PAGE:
This module aims to give students the opportunity to apply sport and exercise science concepts to coaching practice in order to enhance performance and enjoyment in participants. Students will have the opportunity to learn how to develop an effective working alliance with clients, with ethics and competency central to the learning experience and models of applied practice.

Module Overview

This module aims to mobilise the knowledge and skills obtained throughout the sport development and sociological context strands of the degree by engaging students in the critical analysis of central issues in sport development.

The specific objectives of the module are to:

  • Engage students in critical sociological debates (especially on social exclusion) that are central to an understanding sport and sports development.
  • Encourage students to interrogate current policies in sport development policy.
  • Provide students with an opportunity to work on a practical sports development project, thus sensitising them to the pressures and problems currently facing professionals in the field.

† Some courses may offer optional modules. The availability of optional modules may vary from year to year and will be subject to minimum student numbers being achieved. This means that the availability of specific optional modules cannot be guaranteed. Optional module selection may also be affected by staff availability.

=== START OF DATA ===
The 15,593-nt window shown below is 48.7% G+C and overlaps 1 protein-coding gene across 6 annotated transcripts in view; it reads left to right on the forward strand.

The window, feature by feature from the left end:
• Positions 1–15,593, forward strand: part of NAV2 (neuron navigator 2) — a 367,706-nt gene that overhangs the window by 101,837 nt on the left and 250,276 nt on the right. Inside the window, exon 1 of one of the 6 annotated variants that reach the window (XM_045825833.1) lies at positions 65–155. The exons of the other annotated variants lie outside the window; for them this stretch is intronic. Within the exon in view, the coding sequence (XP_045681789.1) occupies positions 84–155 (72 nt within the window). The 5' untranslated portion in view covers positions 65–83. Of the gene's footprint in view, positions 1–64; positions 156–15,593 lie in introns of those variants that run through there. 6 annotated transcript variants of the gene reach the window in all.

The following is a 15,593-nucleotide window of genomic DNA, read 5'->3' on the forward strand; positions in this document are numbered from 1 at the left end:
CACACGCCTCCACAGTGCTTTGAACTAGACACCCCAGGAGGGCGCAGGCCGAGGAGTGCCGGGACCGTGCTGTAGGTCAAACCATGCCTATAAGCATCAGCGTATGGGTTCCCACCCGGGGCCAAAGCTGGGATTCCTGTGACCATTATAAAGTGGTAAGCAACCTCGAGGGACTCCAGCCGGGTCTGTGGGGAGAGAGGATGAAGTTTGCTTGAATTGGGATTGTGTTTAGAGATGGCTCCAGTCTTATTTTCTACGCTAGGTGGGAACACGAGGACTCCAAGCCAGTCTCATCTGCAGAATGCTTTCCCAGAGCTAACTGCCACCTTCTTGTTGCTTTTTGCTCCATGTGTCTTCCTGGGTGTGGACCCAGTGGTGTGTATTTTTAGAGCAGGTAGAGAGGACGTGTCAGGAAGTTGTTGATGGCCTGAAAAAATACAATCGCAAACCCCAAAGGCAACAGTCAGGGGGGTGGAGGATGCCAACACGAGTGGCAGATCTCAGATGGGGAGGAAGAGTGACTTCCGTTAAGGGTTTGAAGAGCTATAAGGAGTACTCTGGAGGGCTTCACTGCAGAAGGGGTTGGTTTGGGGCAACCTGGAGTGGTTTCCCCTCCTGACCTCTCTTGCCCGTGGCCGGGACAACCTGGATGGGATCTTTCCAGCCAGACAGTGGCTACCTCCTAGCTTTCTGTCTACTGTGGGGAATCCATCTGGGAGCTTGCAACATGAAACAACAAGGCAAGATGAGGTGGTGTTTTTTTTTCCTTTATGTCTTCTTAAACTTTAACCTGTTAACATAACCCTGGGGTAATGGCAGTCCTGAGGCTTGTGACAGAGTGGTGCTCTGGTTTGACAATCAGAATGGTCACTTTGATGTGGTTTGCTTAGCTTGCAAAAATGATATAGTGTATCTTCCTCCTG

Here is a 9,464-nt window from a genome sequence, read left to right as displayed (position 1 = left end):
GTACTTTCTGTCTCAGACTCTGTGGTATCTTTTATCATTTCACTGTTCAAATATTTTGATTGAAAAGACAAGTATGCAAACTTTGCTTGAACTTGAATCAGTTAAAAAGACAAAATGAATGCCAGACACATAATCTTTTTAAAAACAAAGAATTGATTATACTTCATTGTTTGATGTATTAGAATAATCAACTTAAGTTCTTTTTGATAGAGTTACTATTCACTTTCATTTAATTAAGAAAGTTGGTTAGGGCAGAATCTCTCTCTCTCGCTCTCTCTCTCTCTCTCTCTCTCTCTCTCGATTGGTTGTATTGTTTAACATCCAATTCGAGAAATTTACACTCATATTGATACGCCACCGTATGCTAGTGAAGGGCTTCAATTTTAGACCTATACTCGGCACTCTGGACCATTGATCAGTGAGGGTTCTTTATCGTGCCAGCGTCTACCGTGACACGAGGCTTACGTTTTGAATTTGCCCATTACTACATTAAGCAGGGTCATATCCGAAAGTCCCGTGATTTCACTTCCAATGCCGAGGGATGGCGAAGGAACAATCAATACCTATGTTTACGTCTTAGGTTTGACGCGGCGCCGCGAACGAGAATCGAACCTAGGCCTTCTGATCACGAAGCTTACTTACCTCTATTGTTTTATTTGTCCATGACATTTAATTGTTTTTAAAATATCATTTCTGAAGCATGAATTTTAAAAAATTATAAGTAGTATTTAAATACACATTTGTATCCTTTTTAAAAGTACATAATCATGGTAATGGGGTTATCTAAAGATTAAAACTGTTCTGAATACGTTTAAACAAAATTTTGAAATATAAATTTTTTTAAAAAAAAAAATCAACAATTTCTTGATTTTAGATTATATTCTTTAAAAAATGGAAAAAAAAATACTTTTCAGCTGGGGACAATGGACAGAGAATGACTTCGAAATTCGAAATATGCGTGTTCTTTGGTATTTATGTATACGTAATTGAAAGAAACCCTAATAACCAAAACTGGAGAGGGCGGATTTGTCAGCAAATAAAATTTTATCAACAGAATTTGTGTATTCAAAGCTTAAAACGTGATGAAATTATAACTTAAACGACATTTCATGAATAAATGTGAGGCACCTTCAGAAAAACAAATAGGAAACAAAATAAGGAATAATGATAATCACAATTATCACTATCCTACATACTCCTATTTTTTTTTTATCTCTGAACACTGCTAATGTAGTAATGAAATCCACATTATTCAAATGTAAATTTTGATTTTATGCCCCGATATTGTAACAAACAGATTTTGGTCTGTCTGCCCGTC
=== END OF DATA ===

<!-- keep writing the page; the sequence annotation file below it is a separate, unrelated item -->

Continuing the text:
How you are assessed

In the first year, assessment is 89% coursework and 11% practical exams. In the second year it is 96% coursework and 4% practical exams. In the third year it is 70% coursework, 13% practical exams, and 17% written exams.

Essays, reports, posters, oral presentations and portfolios will be used to assess knowledge, understanding and communication skills. Teaching and coaching practicum is also assessed practically throughout the programme.

The University of Lincoln’s policy is to ensure that staff return assessments to students promptly.

In the first year, assessment is 89% coursework and 11% practical exams. In the second year it is 96% coursework and 4% practical exams. In the third year it is 70% coursework, 13% practical exams, and 17% written exams.

Essays, reports, posters, oral presentations and portfolios will be used to assess knowledge, understanding and communication skills. Teaching and coaching practicum is also assessed practically throughout the programme.

Fees and Scholarships

Going to university is a life-changing step and it's important to understand the costs involved and the funding options available before you start. A full breakdown of the fees associated with this programme can be found on our course fees pages.

Course Fees